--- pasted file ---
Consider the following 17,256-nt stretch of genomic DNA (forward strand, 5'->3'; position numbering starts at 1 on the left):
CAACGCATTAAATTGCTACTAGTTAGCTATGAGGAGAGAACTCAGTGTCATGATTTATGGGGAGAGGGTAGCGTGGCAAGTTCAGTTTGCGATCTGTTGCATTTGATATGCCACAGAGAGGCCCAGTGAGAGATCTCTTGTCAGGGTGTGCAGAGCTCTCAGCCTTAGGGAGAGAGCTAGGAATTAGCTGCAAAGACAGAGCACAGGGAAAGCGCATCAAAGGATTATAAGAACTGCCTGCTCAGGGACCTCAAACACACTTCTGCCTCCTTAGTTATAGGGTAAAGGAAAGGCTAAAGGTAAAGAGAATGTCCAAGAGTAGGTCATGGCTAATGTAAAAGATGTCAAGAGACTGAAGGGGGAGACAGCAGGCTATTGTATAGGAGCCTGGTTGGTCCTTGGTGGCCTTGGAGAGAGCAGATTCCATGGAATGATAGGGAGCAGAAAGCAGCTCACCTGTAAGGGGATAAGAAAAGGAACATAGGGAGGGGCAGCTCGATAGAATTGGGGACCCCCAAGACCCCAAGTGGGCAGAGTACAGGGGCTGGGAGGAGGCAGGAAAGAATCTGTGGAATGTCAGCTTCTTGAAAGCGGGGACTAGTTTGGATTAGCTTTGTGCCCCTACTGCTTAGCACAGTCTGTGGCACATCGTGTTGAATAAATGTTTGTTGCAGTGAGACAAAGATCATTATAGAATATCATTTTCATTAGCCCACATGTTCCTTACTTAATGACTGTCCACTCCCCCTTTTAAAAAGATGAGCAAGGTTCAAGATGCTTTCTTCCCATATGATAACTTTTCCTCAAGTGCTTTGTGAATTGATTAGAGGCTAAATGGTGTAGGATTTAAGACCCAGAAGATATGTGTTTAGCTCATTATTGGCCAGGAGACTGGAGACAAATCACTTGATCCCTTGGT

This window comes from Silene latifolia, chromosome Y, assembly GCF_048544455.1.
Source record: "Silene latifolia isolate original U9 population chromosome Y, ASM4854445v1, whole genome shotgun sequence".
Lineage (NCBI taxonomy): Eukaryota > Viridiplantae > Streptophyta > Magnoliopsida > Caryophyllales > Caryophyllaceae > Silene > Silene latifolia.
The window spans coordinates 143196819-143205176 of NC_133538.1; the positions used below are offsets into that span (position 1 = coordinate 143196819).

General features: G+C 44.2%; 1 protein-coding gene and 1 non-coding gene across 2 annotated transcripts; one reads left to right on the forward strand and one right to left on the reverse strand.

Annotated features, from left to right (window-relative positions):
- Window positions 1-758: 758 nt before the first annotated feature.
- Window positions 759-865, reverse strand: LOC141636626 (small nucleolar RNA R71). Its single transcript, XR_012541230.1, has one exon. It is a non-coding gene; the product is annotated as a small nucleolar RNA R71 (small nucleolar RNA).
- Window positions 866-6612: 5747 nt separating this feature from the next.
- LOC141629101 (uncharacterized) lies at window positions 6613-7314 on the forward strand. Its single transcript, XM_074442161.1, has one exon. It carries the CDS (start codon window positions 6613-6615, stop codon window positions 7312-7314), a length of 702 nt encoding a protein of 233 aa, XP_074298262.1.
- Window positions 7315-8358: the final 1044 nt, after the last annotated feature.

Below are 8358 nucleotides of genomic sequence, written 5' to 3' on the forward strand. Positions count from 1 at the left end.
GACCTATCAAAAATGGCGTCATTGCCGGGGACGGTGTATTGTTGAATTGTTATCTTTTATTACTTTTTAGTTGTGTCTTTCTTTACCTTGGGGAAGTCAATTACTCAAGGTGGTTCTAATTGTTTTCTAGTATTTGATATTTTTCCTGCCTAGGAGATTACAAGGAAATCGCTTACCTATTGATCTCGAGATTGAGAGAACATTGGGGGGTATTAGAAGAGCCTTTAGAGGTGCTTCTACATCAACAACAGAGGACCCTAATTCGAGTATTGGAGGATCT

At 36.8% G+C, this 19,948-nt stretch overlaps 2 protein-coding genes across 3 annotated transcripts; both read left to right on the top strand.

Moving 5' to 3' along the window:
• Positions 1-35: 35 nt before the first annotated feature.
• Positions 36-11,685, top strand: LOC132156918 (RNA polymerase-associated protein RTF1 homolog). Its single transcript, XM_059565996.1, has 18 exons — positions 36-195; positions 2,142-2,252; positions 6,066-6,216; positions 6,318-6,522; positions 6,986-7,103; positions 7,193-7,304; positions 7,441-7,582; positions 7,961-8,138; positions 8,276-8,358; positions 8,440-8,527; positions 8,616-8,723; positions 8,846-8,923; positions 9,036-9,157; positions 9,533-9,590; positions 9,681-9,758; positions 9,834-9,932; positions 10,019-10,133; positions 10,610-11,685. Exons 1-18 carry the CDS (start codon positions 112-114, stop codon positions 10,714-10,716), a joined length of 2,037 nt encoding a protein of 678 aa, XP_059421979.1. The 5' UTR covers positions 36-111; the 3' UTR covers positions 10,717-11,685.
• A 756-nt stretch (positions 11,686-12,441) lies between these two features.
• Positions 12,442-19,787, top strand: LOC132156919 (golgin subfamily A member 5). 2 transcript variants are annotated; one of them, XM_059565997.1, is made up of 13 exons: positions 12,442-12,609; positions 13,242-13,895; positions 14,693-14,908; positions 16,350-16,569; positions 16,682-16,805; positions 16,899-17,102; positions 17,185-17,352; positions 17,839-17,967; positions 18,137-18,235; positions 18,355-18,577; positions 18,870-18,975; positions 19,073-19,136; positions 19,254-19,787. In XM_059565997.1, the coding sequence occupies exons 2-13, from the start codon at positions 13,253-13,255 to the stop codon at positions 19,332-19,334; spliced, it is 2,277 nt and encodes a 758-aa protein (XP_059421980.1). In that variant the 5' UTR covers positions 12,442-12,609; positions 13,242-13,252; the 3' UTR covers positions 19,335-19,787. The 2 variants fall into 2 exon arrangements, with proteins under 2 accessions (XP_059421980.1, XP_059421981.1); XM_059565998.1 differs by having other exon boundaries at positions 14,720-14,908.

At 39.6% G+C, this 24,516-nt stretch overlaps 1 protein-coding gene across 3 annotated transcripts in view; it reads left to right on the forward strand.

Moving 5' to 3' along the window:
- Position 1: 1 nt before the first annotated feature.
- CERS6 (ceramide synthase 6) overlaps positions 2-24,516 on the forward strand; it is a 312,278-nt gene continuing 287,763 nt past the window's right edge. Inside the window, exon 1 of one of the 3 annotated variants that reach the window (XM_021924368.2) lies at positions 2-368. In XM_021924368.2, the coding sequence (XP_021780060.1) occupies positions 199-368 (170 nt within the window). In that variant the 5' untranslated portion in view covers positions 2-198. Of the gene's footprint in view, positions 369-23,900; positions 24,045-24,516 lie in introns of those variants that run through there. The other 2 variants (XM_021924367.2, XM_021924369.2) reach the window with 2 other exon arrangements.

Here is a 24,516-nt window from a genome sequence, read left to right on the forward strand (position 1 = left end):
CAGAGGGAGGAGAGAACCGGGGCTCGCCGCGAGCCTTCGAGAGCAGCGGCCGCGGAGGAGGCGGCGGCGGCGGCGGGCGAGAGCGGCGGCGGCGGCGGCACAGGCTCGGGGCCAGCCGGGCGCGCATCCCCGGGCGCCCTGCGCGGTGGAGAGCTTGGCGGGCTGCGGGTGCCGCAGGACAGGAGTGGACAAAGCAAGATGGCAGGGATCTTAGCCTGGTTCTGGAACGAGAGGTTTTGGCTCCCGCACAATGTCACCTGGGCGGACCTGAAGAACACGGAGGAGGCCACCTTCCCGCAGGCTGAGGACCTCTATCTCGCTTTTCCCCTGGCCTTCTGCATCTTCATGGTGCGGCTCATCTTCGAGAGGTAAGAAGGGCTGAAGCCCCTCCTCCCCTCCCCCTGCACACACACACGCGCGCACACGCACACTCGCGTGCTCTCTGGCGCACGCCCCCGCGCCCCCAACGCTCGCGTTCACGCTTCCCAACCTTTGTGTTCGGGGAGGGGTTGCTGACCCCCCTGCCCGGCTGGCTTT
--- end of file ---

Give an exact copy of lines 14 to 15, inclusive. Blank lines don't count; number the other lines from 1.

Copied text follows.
Below are 8358 nucleotides of genomic sequence, written 5' to 3' on the forward strand. Positions count from 1 at the left end.
GACCTATCAAAAATGGCGTCATTGCCGGGGACGGTGTATTGTTGAATTGTTATCTTTTATTACTTTTTAGTTGTGTCTTTCTTTACCTTGGGGAAGTCAATTACTCAAGGTGGTTCTAATTGTTTTCTAGTATTTGATATTTTTCCTGCCTAGGAGATTACAAGGAAATCGCTTACCTATTGATCTCGAGATTGAGAGAACATTGGGGGGTATTAGAAGAGCCTTTAGAGGTGCTTCTACATCAACAACAGAGGACCCTAATTCGAGTATTGGAGGATCT